Never fear, opportunities were now starting to come. Before long, the old boy presented us with another one. Arguably, easier than the first. Straight up, to mid-off again. As they say, you cannot buy experience, and Ian Collier has that in spades. He won’t make the same mistake twice. First wicket down, giving the boys the lift they need as we headed for a well-earned drink. One brings two, and two brings… Colly shelled it. Again. True scenes on the top oval, hands were met with bowed heads from all over Bushy Park in a staggering turn of events. After this, club coach Monty had seen enough, storming off not to be seen for the rest of the day, and who could blame him. All of a sudden, Streatham had upped their rate, and were 80 for no loss on the verge of drinks. Enter T Clements. After the captain had shelled the 3rd of the day, the team needed a hero, and Clemmo duly obliged. Unfortunately, it wasn’t the old-timer who was going along nicely, but his deputy who somehow had scratched his way to 30. But going for one too many off Gillis, skied one to mid-on, where Clemmo parked his new rig under the high ball, and with the safest of hands, took the catch to deliver the first of the day. Off to drinks with a bit of momentum, the boys were getting back into this one.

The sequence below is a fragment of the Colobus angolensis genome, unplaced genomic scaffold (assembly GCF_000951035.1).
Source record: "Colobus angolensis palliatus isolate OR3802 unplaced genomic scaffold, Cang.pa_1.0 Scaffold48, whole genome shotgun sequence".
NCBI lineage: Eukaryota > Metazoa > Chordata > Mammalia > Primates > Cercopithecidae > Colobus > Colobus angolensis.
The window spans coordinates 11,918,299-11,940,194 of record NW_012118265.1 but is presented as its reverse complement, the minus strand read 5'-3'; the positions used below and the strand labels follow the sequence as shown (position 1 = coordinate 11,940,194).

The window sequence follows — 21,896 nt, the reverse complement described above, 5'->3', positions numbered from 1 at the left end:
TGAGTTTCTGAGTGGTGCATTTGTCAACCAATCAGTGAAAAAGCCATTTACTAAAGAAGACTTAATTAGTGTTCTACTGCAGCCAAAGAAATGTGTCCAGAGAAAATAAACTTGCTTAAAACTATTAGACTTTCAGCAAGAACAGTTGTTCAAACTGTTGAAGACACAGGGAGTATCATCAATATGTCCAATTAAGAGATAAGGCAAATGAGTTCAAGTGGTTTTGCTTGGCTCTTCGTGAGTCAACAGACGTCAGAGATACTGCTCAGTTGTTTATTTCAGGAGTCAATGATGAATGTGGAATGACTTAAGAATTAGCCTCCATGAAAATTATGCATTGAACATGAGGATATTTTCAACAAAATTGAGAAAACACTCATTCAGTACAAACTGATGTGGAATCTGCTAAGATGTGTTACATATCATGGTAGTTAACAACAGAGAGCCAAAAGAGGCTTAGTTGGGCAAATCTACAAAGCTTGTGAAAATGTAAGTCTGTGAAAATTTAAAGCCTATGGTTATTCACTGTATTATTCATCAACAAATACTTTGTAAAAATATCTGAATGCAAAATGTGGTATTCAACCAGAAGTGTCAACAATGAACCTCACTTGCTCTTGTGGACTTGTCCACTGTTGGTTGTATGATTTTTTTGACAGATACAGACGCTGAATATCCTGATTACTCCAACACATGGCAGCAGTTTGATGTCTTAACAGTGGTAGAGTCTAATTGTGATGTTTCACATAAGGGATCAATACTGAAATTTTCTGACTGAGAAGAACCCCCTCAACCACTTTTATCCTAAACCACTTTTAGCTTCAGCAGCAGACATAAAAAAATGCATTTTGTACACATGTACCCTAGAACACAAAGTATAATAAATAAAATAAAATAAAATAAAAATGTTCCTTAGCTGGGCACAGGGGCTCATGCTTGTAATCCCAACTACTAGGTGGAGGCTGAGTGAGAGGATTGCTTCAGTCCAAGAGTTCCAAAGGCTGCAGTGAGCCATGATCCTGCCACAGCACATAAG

Post drinks, Sunny Patel got in on the act with his first of 3 on the day, removing the old-timer for a lucky 57, a sharp catch taken by Boom Boom at first slip, and we were away again. Sunny continued to apply the pressure from the Northern end, combining well with Gillis to squeeze the Streatham middle order to some extent. However, despite a relatively constant flow of wickets, Streatham were boosted by some late lower-order hitting from a lad wider than he was tall, and they scrounged their way to 237, a respectable score on that pitch, but definitely more than what they should have got to, ably assisted by my previously highlighted fielding efforts.